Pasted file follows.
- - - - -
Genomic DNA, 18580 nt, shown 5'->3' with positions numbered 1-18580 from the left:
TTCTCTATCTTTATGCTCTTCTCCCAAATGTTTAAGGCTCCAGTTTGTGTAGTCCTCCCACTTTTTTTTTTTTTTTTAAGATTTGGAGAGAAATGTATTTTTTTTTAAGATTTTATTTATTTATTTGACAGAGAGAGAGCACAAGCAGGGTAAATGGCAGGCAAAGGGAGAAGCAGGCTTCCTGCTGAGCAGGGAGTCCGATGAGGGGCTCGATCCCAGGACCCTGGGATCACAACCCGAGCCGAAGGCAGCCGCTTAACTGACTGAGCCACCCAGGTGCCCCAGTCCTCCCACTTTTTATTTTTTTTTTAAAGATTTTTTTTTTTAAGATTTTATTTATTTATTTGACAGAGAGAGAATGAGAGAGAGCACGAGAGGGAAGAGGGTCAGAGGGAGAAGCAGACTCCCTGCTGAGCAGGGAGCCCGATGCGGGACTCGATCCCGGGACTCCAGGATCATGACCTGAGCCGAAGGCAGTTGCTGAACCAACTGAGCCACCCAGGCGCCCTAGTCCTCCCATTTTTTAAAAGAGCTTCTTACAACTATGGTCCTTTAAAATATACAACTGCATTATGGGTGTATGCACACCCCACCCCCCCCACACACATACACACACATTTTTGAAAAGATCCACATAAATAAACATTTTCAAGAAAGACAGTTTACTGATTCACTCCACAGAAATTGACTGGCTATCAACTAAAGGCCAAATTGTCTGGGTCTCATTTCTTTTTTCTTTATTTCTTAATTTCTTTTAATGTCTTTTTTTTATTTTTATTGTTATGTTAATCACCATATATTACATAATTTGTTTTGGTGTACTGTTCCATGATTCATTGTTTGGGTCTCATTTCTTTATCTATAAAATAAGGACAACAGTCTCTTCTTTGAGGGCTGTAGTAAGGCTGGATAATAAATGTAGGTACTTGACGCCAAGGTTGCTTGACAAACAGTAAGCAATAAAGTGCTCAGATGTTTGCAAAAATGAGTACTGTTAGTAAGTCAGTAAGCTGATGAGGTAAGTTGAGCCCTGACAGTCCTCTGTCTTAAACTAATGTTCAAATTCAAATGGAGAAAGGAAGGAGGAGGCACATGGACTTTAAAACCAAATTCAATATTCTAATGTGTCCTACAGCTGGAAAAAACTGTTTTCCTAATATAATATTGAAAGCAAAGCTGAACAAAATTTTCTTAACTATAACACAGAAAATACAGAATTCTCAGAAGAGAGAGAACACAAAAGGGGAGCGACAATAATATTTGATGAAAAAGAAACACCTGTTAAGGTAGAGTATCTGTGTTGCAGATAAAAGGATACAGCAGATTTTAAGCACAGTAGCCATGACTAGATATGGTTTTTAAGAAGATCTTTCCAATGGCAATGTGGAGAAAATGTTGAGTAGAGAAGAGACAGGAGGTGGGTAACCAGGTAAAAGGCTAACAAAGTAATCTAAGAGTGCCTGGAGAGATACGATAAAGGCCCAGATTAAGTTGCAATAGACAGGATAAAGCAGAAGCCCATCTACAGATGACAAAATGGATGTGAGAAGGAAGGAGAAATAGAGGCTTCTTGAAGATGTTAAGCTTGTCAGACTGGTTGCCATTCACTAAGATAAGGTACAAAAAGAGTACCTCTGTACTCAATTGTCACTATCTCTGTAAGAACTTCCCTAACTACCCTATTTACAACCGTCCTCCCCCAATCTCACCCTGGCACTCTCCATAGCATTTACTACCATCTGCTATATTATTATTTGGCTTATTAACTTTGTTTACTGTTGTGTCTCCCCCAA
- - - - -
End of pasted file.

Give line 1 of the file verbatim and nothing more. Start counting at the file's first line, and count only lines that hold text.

Genomic DNA, 18580 nt, shown 5'->3' with positions numbered 1-18580 from the left: